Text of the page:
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Workers' Compensation

California WCMSA Case: Did Clinical Need for Medical Treatment Occur Faster Than CMS Process for Approving Medicare Set-Aside?

Jennifer Jordan By Jennifer C. Jordan, Esq.

In California, there is a unique trend compared to the rest of the nation in that the Medicare Set-Aside process is primarily defense driven with less than full disclosure to the Applicants. While not applicable to all employers/insurers, it is problem enough that the Applicant's Bar has been seeking notice requirements through the state legislature to try to become more involved in the process.

Enter Christian v. TJ Maxx, 2012 Cal. Wrk. Comp. P.D. LEXIS -- [free temporary access].

California WCMSAs

The case involved a C&R approved by a WCJ on December 12, 2011, which included a $150,692.00 Medicare Set-Aside (MSA). The MSA included the cost of total knee replacement (TKR) surgery, which, as it turns out, the Applicant already had several weeks before the C&R was approved. The Defendant filed a Petition for Reconsideration on December 31, 2011, to either set aside or seek reconsideration of the Order approving the C&R, alleging either mutual mistake or fraud, which was granted by the WCAB on February 21, 2012.

Here’s where the "California flavor" comes in. We frequently hear complaints by California applicants' attorneys that when presented with a settlement offer, they are basically told that an MSA will be done and submitted to CMS for approval and they will be told when it is done. Many times all they receive is the CMS release to execute, and they are commonly not even permitted to review the MSA before submission.

Generally speaking, if CMS approves it and they fund it, what difference does it really make since the MSP compliance component is taken care of? Well, this case makes one wonder. If applicants don't know what's in the MSA, how can they be held accountable for medical services rendered in the interim? And how can anyone be held accountable for things that may transpire during the extensive delays caused by CMS when attempting to obtain its approval of a WCMSA?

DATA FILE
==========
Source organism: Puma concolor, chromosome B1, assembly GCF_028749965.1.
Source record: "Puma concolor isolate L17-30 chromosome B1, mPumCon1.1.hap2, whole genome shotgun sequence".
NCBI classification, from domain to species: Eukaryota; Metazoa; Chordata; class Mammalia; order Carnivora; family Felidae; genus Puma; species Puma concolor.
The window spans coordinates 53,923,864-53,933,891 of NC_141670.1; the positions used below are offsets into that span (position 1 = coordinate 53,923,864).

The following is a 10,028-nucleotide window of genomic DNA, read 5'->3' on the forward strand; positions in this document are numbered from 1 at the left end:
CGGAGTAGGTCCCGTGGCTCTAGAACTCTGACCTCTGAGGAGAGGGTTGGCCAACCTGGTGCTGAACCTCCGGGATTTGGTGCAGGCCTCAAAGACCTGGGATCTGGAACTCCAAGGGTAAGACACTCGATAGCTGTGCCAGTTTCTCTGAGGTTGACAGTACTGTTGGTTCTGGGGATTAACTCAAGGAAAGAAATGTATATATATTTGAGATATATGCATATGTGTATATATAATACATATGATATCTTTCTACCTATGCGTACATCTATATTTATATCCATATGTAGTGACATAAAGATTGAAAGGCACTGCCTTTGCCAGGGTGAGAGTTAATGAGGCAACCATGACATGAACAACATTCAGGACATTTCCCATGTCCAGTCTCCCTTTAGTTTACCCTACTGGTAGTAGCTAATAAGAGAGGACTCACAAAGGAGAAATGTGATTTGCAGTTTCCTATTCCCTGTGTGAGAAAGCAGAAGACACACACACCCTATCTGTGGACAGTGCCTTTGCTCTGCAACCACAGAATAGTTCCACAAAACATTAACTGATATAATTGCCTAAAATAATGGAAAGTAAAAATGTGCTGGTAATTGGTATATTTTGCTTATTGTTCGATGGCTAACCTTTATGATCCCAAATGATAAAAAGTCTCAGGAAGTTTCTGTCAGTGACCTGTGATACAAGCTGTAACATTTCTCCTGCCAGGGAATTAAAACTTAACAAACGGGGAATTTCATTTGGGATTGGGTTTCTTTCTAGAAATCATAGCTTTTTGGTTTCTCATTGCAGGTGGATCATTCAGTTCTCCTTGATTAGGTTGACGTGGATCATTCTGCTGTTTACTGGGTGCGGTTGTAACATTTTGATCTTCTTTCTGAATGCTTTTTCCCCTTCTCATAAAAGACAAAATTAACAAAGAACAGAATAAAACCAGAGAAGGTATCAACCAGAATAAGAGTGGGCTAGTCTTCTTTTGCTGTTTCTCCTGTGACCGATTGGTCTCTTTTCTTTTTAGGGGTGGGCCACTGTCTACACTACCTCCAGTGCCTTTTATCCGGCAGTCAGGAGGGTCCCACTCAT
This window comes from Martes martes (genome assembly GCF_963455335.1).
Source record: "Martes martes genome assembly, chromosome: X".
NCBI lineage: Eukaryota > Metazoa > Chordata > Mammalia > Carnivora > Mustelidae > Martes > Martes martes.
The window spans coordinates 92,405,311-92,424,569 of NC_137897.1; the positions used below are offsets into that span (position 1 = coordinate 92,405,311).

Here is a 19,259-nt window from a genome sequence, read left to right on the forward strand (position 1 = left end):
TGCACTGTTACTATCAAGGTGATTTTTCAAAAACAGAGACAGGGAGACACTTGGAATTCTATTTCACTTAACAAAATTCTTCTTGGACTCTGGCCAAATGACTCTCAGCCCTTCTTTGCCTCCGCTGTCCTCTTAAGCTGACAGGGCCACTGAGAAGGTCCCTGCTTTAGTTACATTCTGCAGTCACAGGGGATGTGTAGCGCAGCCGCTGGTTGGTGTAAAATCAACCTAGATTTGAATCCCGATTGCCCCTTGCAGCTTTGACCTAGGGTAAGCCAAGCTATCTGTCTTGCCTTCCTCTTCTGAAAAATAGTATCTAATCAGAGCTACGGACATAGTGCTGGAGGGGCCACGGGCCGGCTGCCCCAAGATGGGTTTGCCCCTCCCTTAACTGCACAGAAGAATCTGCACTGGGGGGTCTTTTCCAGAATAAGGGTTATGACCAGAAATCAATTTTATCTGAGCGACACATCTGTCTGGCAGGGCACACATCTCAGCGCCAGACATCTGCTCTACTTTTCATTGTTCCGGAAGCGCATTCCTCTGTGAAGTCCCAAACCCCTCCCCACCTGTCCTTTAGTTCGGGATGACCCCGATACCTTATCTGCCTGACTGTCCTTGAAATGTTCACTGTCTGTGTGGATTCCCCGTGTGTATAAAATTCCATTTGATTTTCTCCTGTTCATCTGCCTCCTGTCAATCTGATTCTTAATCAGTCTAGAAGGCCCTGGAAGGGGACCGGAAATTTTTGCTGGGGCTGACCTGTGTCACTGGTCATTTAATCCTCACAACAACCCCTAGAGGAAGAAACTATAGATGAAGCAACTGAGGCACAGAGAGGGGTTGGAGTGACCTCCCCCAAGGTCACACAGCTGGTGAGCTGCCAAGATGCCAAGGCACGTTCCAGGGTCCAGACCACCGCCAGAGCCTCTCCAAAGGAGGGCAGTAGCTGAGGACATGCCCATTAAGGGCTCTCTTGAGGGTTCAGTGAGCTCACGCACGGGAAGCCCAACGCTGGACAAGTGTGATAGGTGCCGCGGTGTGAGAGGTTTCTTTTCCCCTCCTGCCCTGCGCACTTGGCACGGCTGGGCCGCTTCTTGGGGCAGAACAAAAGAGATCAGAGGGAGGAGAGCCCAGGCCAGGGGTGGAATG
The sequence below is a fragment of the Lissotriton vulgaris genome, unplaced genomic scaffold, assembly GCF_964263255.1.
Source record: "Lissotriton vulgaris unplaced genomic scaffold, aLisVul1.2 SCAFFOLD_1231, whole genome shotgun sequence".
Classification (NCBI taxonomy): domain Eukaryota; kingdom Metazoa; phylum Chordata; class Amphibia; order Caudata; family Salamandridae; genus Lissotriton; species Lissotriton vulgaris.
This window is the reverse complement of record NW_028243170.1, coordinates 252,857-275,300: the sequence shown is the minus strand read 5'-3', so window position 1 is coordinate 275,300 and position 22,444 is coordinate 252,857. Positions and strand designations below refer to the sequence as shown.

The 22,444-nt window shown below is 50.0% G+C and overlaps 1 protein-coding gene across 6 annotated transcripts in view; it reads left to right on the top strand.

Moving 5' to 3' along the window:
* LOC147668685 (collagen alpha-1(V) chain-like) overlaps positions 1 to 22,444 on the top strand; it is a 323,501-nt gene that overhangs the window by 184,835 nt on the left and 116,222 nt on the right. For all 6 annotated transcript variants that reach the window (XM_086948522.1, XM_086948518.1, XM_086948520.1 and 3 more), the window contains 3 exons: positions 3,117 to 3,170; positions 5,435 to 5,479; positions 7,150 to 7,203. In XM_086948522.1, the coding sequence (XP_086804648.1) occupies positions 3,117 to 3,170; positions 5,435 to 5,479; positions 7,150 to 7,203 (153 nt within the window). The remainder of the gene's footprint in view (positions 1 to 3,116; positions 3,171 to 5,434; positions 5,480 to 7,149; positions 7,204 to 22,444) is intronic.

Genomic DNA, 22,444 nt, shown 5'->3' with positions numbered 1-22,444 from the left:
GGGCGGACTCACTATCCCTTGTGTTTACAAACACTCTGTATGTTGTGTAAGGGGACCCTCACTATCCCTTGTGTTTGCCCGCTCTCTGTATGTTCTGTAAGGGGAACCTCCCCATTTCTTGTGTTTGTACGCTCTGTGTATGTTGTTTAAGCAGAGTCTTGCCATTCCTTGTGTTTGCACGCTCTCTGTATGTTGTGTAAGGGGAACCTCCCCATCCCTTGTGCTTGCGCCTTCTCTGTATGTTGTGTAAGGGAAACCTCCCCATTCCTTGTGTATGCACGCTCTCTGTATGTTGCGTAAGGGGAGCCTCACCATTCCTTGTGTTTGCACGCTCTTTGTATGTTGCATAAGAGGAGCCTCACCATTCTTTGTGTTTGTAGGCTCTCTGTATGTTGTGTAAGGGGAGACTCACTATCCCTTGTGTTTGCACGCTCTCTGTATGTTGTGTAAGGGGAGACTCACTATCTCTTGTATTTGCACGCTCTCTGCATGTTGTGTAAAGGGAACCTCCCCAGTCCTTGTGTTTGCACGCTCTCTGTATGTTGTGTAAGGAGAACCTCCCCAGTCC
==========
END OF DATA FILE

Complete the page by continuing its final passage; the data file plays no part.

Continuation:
What we don't know from this order are the details of the settlement negotiation process. Did applicant ever see the MSA? If it was submitted to CMS, did the parties wait several months for approval, during which the Applicant obtained the TKR because it became medically necessary, possibly without even knowing it was included in the MSA? Specifically, did her clinical need for medical treatment occur faster than the CMS process for approving the MSA? Who paid for the TKR, because if it wasn't the employer, then what difference does it make as it would still be a compensable medical expense?  There are so many possibilities other than Applicant intentionally did not disclose the surgery in order to obtain extra settlement funds. 

At the end of the day, the total MSA funded is what will act as a deductible against any future Medicare coverage of her work injury. Worse case scenario for the Christian case? She could have to tender the allocated surgery funds to whomever paid for it and take credit for it in her WCMSA accounting, or it may take her longer than contemplated to exhaust her WCMSA since she no longer needs that surgery paid for. Either way, the employer paid the estimated value of the projected lifetime medical expenses and the only thing that is going to change that estimate is if it is determined that the employer paid for the surgery performed in the weeks before the C&R approval.

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The Complete Guide to Medicare Secondary Payer Compliance now includes discussion of California WCMSAs written by contributing author Robert G. Rassp, Esq.

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